But there is more to the story than consumer behavior and competition affecting our customer service, according to Ludwig von Mises:
The consumers determine ultimately not only the prices of the consumers’ goods, but no less the prices of all factors of production. They determine the income of every member of the market economy. The consumers, not the entrepreneurs, pay ultimately the wages earned by every worker… With every penny spent the consumers determine the direction of all production processes and the details of the organization of all business activities.
What this means is quite simple. When we adopt innovations or change aspects of how our businesses are organized, they are never changes made arbitrarily. Every change must in some way lead to improved customer satisfaction to enhance the desirability of our offering in the market or the effort is wasted.
When we change computer systems, or business processes, or pay plans, or job descriptions or prices, or anything, these new arrangements must meet the market test. If the changes don’t help us serve our customers better in some way they will not be sustainable. If they don’t help us to provide something better than what our competition can provide, we will find our customers going elsewhere.
It also means we have a responsibility to stay on our feet and try to improve our service offering every chance we get. As a team, we can come up with new processes, new cost structures, new service offerings, new conveniences, new methods of communication and new attitudes toward service that can keep our customers surprised and smiling. In other words, embracing the nature of change and competition in the marketplace can help us “to keep our customers, our customers” (and to help us gain new customers, too!)
Knowing all of this, what are some things you could do to improve the quality of service you and your team provide to our customers every day? And how will you react the next time someone tells you that we’ve got to make changes to better accommodate our customers’ needs? Taking care of our customers how they expect to be taken care of has to be at the center of why we do what we do. You can embrace it or you can resist it– but you can’t avoid it. Which will you choose?
A few weeks ago I had lunch over the weekend with an old friend I hadn’t seen in some time. Since our childhood when we had been very close, his life had been characterized by many challenges, upsets and frustrations. In general, he seemed to be living life adrift in a real sense, by his own acknowledgement, the metaphor manifesting itself physically when he literally went sailing around a nearby island on a borrowed sailboat and found himself caught in a strong wind and a nasty current that pushed him off course and left him adrift for several hours, wondering if and how he would make it back to shore.
It has been sad, as his friend, to watch him have such a tumultuous relationship with life. But during this get together, he did communicate that he had been making some positive changes and was coming to a greater self-awareness through practiced effort, at least in terms of what he didn’t want from life.
I am not an expert on life and how to live it, but I endeavor to be to whatever extent it is possible. I learn something new about the art of living daily and I hope this pattern repeats itself for all of my life, however long it happens to be. I share the following not with the attitude of a facetious advice-giver but rather from the standpoint of “Here’s where I am coming from on this issue.”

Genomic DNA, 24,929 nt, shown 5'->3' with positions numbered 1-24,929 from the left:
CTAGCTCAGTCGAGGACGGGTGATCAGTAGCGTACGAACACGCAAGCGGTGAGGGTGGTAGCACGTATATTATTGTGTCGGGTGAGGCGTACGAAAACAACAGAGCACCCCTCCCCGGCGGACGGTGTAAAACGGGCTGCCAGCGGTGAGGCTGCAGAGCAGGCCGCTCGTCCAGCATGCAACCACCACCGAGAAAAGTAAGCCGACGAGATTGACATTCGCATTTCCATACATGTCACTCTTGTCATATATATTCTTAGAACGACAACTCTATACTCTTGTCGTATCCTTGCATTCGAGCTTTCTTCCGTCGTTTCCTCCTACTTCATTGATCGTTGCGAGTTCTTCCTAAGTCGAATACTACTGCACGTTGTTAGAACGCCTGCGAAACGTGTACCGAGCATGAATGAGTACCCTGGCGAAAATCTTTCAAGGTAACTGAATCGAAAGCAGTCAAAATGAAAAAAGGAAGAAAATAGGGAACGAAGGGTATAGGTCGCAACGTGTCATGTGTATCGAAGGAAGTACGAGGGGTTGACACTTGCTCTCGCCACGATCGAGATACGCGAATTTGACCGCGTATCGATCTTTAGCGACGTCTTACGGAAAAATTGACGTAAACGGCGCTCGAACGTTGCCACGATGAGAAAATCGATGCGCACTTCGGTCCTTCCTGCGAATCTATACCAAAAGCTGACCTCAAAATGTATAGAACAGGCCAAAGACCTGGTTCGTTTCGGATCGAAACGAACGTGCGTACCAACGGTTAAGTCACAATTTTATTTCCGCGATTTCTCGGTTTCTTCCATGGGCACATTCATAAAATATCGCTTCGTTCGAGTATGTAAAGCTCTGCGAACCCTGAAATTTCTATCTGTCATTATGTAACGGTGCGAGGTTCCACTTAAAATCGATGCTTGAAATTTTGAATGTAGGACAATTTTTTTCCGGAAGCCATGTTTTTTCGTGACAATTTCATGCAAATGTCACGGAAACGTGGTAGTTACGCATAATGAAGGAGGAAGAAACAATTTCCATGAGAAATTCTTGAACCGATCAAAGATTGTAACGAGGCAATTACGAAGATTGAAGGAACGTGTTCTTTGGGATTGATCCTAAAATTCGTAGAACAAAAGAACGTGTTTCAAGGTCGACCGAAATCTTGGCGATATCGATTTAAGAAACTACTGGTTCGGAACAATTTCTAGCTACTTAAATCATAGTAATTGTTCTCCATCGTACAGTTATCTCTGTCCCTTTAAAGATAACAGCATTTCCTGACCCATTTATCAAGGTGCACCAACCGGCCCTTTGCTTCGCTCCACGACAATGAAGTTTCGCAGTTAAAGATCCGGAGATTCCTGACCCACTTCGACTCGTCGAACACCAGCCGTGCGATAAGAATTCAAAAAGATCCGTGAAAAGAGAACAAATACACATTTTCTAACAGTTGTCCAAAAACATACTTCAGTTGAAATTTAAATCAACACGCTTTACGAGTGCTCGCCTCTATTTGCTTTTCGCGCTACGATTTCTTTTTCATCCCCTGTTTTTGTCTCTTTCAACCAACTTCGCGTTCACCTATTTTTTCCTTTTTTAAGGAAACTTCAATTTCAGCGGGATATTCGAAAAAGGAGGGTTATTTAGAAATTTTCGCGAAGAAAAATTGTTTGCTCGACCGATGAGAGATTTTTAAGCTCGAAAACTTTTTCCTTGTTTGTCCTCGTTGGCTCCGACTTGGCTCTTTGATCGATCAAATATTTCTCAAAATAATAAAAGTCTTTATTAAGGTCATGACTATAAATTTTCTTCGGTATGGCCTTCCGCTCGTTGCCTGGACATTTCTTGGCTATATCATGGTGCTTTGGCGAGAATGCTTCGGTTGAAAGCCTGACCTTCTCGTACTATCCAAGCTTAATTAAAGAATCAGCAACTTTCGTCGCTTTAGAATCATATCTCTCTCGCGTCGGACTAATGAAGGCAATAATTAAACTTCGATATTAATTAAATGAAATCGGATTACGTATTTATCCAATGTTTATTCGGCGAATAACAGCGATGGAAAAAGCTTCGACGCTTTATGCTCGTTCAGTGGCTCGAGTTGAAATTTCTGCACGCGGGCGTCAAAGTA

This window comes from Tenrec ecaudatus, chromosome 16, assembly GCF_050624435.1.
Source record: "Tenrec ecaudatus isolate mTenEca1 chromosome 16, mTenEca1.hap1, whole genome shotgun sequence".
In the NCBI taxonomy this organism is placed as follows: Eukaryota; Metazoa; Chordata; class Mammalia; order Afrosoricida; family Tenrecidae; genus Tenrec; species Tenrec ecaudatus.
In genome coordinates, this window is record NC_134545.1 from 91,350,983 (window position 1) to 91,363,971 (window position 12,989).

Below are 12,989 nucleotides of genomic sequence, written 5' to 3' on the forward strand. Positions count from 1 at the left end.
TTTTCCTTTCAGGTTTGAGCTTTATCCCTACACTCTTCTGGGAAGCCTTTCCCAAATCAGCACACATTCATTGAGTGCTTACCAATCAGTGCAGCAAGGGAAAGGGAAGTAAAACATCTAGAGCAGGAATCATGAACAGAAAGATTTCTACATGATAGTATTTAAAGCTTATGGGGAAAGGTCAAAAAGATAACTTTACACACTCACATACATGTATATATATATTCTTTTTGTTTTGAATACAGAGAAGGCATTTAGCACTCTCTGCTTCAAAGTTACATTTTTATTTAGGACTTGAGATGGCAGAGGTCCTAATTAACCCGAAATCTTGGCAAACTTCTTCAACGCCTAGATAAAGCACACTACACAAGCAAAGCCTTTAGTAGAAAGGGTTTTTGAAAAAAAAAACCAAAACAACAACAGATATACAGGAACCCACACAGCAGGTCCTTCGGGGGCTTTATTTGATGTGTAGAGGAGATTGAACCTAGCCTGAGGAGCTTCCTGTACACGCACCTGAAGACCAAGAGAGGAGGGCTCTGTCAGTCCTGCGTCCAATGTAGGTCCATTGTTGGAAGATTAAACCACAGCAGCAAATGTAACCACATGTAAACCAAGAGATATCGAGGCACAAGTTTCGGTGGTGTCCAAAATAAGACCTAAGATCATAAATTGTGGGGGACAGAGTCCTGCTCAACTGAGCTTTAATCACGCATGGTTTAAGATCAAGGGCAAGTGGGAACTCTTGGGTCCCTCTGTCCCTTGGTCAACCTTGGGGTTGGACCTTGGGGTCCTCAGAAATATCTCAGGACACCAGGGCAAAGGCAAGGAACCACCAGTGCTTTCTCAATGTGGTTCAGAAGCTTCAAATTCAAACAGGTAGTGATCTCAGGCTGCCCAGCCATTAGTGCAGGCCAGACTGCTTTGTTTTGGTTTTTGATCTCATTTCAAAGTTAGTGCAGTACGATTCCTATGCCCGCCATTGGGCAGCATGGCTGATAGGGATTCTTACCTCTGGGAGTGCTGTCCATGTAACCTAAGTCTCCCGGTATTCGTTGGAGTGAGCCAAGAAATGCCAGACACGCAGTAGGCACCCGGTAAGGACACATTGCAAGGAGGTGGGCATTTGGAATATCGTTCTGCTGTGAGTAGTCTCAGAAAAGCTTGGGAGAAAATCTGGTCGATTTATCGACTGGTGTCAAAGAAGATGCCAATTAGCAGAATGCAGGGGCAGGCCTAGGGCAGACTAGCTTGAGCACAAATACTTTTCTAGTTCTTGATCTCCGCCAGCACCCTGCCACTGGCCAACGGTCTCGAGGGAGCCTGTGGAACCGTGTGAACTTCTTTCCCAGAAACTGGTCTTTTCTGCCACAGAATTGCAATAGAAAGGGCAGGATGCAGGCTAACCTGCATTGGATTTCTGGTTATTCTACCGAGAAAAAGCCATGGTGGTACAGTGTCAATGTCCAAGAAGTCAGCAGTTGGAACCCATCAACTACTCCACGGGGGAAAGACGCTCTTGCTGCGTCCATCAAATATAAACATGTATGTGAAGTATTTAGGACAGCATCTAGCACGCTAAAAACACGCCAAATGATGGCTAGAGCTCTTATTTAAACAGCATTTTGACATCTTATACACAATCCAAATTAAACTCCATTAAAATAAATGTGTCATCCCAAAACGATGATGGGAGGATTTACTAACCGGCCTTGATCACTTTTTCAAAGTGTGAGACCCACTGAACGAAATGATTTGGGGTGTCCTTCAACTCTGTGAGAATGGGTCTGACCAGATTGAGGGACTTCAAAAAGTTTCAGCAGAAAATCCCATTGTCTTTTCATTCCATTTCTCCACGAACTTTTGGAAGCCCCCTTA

Knowing what we don’t want out of life or who we are not, is of incredible value. It can save us a lot of time and frustration and wasted energy pursuing dead-ends, so to speak, if we are able to avoid the cul-de-sacs completely and just stay on the main road. But it is not enough to have a negative direction. Velocity is determined not just by rate of travel but by direction as well.
I encouraged my friend to think about his life in an ideal way. I asked him to imagine for a second that he had accomplished his dreams, he had gotten what he wanted and no one had stood in his way and the few who had he had stepped over with ease. Then I asked him to describe what that looked like, what it felt like.
The point of the exercise is to develop a positive direction for your life, to imagine some goals you can work toward. (Then the real trick is to enjoy the getting there and not obsess about when, how or if ever you arrive.) I tried to create a metaphor to illustrate the chaos that would come up without living a goal-oriented life.
The best I could do was to ask my friend to imagine watching a person play a game of sport who did not know the rules, who did not respect the boundaries of play and who did not care to score any points. What would such a person look like playing this game?
In one moment, they’d be running toward the goal, in another instant they’d be steaming away from it. For hours at a time they might just sit on the ground and do nothing, making no progress in the game whatsoever, twisting blades of grass in between their fingers or staring at the sky. Sometimes they might work with their teammates to make progress toward the goal. At others they’d fanatically attack them and assist the other team. They might carry the ball out of the boundaries of play, ignoring the deafening scream of the ref’s whistle, only to later carry it back into play.
Now and then they’d score a point, the crowd would go wild but they’d have no idea why, and feel no sense of reward. They’d probably be incredibly confused and often frustrated during the whole ordeal.
This is what living life without a goal is like, in my mind. Choosing a goal is akin to giving your life the structure and rule set of a game, to add coherence to your actions. With a goal you can check yourself and see, “Am I getting nearer or farther?” with each step you take. Further, you have opportunities to practice “playing the game well”. For example, if a person considers themselves to be playing basketball, one can examine their relative skill against a set of ideals common to basketball. If one were to examine someone dribbling, throwing a ball through the air, passing, etc., outside the context of a game of basketball, it’d be nearly impossible to say with any meaning whether they were doing such things with skill or with carelessness.
Living life with a goal is a choice. It offers benefits, as well as responsibilities. It’s not strictly necessary to the idea of “merely surviving” (which, by the way, is a goal itself). But it is enough to make life more interesting and, perhaps, more meaningful.